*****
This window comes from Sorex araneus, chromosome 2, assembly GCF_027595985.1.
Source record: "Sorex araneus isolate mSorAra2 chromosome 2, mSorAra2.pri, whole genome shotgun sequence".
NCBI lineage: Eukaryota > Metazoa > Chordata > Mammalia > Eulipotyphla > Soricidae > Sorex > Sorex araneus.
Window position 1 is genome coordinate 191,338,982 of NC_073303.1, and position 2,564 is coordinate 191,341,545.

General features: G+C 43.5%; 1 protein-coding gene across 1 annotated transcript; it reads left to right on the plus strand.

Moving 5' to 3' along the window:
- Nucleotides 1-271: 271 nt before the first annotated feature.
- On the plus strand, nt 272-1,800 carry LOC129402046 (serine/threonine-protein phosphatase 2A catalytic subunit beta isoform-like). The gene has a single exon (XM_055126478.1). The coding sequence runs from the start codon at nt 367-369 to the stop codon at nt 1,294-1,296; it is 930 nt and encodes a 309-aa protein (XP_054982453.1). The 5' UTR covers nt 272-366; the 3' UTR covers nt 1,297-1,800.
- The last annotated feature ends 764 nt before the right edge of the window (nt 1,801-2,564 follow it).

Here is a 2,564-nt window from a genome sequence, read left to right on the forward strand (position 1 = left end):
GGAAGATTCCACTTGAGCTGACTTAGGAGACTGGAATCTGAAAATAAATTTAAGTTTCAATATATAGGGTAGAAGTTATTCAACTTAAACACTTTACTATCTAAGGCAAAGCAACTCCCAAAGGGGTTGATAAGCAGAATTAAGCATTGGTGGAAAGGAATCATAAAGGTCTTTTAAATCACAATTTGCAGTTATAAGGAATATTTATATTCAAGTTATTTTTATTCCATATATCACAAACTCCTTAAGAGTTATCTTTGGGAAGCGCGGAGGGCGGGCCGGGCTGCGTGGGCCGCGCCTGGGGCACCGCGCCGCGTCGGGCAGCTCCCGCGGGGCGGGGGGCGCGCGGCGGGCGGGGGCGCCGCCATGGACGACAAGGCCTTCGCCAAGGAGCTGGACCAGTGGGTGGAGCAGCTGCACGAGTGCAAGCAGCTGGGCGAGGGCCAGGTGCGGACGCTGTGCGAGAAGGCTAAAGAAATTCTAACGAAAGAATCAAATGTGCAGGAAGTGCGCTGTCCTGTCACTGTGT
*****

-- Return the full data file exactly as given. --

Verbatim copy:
This window comes from Sorex araneus, chromosome 2, assembly GCF_027595985.1.
Source record: "Sorex araneus isolate mSorAra2 chromosome 2, mSorAra2.pri, whole genome shotgun sequence".
NCBI lineage: Eukaryota > Metazoa > Chordata > Mammalia > Eulipotyphla > Soricidae > Sorex > Sorex araneus.
Window position 1 is genome coordinate 191,338,982 of NC_073303.1, and position 2,564 is coordinate 191,341,545.

General features: G+C 43.5%; 1 protein-coding gene across 1 annotated transcript; it reads left to right on the plus strand.

Moving 5' to 3' along the window:
- Nucleotides 1-271: 271 nt before the first annotated feature.
- On the plus strand, nt 272-1,800 carry LOC129402046 (serine/threonine-protein phosphatase 2A catalytic subunit beta isoform-like). The gene has a single exon (XM_055126478.1). The coding sequence runs from the start codon at nt 367-369 to the stop codon at nt 1,294-1,296; it is 930 nt and encodes a 309-aa protein (XP_054982453.1). The 5' UTR covers nt 272-366; the 3' UTR covers nt 1,297-1,800.
- The last annotated feature ends 764 nt before the right edge of the window (nt 1,801-2,564 follow it).

Here is a 2,564-nt window from a genome sequence, read left to right on the forward strand (position 1 = left end):
GGAAGATTCCACTTGAGCTGACTTAGGAGACTGGAATCTGAAAATAAATTTAAGTTTCAATATATAGGGTAGAAGTTATTCAACTTAAACACTTTACTATCTAAGGCAAAGCAACTCCCAAAGGGGTTGATAAGCAGAATTAAGCATTGGTGGAAAGGAATCATAAAGGTCTTTTAAATCACAATTTGCAGTTATAAGGAATATTTATATTCAAGTTATTTTTATTCCATATATCACAAACTCCTTAAGAGTTATCTTTGGGAAGCGCGGAGGGCGGGCCGGGCTGCGTGGGCCGCGCCTGGGGCACCGCGCCGCGTCGGGCAGCTCCCGCGGGGCGGGGGGCGCGCGGCGGGCGGGGGCGCCGCCATGGACGACAAGGCCTTCGCCAAGGAGCTGGACCAGTGGGTGGAGCAGCTGCACGAGTGCAAGCAGCTGGGCGAGGGCCAGGTGCGGACGCTGTGCGAGAAGGCTAAAGAAATTCTAACGAAAGAATCAAATGTGCAGGAAGTGCGCTGTCCTGTCACTGTGT